Fatherly is a publication for modern fathers looking to make the best of a good situation.
Dr. Sam Hanke fell asleep on the couch with his 4-week-old son Charlie and woke up, hours later, to find his child dead. It was April of 2010 and the pediatric cardiologist and his wife Maura, a kindergarten teacher, were both overjoyed to have a healthy kid, who had come into the world without drama and, occasional fussiness aside, been a normal baby boy. Hanke fell asleep with his son hoping to give his wife, who had been breastfeeding, a rest.
“I just sat down on the couch to watch some TV and he was kind of sitting on my chest. We were just hanging out and I nodded off,” Hanke remembers. “A couple hours later I woke up and Charlie was gone.”
Charlie fell victim to Sudden Infant Death Syndrome, a diagnosis included in Sudden Unexpected Infant Death Syndrome, next to his sleeping father. The idyllic image of the dad sleeping with his kid on his chest, turned tragic. Sadly, the Hanke story—horrible and personal as it may be—is not unique. It turns out that image of the tired dad and the placid child, which has become so popular on Instagram and other social media sites, depicts very real danger. Of the 4,000 babies that die of SUIDS annually, a significant number die on couches or in armchairs. Many perish near dad or under him from due to suffocation. Emergency Room doctors and pediatricians see those tragedies regularly.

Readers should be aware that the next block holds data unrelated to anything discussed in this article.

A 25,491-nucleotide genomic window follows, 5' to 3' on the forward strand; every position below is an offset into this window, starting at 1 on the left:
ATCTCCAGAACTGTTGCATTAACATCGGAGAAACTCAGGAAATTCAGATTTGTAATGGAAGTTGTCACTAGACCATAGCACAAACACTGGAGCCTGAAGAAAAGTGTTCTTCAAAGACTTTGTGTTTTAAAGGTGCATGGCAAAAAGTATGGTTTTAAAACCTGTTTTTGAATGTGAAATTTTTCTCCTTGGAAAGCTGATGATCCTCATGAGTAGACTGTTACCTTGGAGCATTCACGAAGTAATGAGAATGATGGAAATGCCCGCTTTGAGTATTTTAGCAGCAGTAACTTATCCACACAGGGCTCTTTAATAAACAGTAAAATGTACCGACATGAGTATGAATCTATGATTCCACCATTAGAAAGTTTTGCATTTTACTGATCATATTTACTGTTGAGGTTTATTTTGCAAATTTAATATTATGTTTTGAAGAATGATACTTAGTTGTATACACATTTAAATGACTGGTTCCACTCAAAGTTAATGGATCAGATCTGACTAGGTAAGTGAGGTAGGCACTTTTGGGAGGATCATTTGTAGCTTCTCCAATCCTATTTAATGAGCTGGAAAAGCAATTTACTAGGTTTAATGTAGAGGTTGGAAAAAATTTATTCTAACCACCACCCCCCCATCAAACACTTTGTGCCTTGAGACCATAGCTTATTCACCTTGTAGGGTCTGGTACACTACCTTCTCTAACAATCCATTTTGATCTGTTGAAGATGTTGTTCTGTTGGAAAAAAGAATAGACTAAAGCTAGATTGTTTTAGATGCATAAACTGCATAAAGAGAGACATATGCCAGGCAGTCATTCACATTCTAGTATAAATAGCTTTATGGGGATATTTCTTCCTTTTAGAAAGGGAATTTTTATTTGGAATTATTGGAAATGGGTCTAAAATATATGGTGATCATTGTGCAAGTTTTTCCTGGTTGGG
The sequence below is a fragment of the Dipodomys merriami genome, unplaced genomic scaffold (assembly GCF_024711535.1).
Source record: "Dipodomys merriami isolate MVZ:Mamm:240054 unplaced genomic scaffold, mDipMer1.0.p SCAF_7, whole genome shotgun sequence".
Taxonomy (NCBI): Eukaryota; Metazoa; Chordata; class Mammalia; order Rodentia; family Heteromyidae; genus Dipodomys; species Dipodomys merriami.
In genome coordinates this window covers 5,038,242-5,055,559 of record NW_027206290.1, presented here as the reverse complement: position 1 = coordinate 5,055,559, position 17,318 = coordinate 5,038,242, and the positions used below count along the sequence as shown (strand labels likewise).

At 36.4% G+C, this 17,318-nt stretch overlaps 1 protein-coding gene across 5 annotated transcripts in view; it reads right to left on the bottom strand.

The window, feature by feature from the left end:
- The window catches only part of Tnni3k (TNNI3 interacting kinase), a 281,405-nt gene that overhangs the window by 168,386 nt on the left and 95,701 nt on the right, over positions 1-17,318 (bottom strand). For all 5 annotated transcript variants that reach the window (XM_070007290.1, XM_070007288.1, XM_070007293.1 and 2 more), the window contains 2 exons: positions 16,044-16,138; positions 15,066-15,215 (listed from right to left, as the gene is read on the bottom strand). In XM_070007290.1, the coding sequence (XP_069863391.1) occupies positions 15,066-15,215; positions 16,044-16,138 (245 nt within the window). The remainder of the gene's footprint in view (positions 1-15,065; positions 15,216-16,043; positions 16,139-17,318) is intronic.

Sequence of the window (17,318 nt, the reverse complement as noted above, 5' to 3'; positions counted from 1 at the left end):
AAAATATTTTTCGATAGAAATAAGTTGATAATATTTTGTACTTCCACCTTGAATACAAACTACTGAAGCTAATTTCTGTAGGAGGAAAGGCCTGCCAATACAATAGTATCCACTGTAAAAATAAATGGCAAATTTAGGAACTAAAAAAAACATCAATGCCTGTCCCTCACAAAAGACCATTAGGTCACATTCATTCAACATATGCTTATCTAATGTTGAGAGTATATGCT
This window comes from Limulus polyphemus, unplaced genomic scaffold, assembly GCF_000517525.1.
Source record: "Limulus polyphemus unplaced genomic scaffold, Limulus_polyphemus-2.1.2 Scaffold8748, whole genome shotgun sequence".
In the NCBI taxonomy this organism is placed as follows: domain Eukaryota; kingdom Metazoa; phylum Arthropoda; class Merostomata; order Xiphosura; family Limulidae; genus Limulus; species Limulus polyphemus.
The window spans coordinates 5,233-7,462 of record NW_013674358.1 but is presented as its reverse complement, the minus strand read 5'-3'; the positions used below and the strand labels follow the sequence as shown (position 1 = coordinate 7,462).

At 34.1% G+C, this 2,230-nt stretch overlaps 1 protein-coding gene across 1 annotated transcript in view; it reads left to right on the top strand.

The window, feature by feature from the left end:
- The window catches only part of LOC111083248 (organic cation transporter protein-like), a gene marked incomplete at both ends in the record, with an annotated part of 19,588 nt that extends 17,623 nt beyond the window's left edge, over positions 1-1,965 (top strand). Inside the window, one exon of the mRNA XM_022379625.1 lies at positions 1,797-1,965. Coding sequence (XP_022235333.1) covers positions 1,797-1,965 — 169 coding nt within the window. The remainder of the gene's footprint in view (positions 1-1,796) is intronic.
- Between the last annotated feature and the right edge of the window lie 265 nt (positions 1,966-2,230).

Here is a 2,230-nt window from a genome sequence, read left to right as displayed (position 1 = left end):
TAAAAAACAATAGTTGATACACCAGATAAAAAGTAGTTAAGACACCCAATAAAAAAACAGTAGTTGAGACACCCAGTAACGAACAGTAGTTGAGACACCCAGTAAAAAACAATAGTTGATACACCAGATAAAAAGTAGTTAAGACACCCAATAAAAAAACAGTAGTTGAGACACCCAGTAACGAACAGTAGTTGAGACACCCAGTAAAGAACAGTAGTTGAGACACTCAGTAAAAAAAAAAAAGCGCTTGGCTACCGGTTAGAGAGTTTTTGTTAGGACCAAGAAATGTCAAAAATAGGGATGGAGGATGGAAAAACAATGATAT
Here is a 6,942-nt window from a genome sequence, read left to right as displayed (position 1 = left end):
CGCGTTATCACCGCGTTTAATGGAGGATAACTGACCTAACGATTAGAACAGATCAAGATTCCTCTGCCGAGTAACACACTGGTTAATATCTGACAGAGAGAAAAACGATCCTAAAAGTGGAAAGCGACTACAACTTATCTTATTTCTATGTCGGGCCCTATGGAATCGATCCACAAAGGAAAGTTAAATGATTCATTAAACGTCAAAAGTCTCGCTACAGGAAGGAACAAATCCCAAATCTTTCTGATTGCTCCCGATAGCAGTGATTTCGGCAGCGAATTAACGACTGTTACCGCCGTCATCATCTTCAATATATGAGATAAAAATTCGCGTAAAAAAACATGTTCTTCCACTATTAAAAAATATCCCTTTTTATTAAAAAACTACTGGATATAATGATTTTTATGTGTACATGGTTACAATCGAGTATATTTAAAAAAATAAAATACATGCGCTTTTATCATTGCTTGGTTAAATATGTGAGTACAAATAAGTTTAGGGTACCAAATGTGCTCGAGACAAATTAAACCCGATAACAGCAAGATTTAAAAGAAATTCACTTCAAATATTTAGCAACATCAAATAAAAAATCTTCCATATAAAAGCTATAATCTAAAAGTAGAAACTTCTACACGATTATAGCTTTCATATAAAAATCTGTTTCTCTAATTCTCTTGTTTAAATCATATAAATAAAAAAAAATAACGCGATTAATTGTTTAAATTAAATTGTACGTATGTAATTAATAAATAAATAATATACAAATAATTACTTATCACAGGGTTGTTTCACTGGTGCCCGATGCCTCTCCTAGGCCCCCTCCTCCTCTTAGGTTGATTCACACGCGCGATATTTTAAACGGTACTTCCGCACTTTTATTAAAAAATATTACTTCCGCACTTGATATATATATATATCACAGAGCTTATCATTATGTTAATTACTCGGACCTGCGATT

“As a father, the only thing you want to do is have a healthy baby and help out” acknowledges Dr. Lori Feldman-Winter, co-author of the American Academy of Pediatrics safe sleep recommendations. But a good impulse can lead to terrible results, especially in the living room. Dads who fall asleep on the couch or in a chair while trying to take care of a child risk having that child roll off of them or out of their arms. Cushions don’t soften the hard data: That’s a terrible prospect. Sleeping on a couch or sofa increases the likelihood of SUIDS 67-fold and deaths on couches accounted for nearly 13 percent of sleep-related infant deaths last year. Children get caught between adult bodies and forgiving cushions or get stuck in loose fabrics and suffocate.
Now, parents may well be exacerbating an already troubling situation by sharing photos of dads blissing-out on couches and in chairs with their kids. It’s a naturally appealing image that speaks to both the strain and joy of parenthood, but what makes it such a popular tableau? Shontavia Jackson Johnson, memetic theorist and Director of the Intellectual Property Law Center at Drake University, says the appeal of the image comes down to two things: the draw of babies and the novelty of a distinct fathering moment.
“Images of babies make us smile,” Johnson explains. “They represent the best of humanity.” In fact, in terms of internet memes, Shontavia says babies rate just below cats. For proof, she points to the continued circulation of a meme called “success kid” which has been around for nearly a decade. The dad-and-baby image is even more powerful than that because of the implied connection. Positive images of fatherhood in the media are actually pretty rare when compared to images of motherhood, which Johnson believes makes images of cuddling dads well suited to platforms that encourage likes and shares.